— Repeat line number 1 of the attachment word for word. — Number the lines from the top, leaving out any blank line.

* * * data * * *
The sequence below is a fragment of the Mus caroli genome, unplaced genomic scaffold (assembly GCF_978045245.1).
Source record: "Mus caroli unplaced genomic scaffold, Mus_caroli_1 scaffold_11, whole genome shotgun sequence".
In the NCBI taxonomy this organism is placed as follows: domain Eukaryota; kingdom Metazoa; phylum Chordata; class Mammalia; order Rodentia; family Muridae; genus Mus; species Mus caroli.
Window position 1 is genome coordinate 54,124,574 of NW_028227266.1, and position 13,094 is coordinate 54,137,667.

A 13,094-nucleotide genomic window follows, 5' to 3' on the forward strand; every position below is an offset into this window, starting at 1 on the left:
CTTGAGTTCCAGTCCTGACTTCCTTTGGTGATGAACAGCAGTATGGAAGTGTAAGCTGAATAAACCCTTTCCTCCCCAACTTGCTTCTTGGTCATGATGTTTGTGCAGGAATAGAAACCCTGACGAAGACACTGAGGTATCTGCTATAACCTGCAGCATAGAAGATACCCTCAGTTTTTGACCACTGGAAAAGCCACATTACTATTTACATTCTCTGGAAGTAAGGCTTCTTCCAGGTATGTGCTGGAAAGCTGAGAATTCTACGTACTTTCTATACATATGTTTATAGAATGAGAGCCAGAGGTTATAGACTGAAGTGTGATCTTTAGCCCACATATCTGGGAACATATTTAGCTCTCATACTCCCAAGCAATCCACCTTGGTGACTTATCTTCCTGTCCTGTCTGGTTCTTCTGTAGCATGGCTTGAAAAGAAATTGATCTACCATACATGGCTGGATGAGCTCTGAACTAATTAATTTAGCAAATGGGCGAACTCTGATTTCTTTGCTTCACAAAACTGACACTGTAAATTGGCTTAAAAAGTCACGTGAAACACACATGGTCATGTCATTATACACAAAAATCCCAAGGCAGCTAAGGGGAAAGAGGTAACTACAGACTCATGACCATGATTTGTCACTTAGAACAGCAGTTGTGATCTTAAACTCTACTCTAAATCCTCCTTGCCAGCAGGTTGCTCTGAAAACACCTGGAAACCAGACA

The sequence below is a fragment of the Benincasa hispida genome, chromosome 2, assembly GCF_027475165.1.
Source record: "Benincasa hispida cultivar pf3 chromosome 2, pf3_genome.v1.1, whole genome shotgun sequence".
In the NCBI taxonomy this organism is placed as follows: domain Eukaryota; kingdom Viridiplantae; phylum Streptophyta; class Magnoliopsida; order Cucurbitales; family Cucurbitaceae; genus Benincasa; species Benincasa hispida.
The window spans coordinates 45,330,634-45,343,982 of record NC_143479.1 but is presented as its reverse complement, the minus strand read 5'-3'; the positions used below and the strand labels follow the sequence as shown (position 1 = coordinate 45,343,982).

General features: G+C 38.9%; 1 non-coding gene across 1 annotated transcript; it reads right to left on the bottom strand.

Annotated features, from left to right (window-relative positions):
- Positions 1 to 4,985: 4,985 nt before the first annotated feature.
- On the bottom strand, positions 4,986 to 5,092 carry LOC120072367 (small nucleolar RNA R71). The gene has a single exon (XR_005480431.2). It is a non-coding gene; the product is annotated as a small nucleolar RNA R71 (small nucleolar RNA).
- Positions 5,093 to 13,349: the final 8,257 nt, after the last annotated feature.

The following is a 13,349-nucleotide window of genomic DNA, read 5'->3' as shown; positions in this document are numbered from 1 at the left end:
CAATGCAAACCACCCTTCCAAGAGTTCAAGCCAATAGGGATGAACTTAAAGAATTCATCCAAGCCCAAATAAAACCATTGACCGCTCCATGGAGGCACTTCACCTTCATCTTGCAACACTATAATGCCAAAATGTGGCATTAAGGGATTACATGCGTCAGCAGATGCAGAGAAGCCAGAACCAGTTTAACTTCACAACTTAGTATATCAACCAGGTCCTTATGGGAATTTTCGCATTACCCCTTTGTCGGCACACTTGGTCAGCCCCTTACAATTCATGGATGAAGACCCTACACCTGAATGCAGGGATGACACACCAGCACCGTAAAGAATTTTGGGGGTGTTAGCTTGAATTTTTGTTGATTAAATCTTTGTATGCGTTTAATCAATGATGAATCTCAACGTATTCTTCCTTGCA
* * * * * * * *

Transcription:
The sequence below is a fragment of the Mus caroli genome, unplaced genomic scaffold (assembly GCF_978045245.1).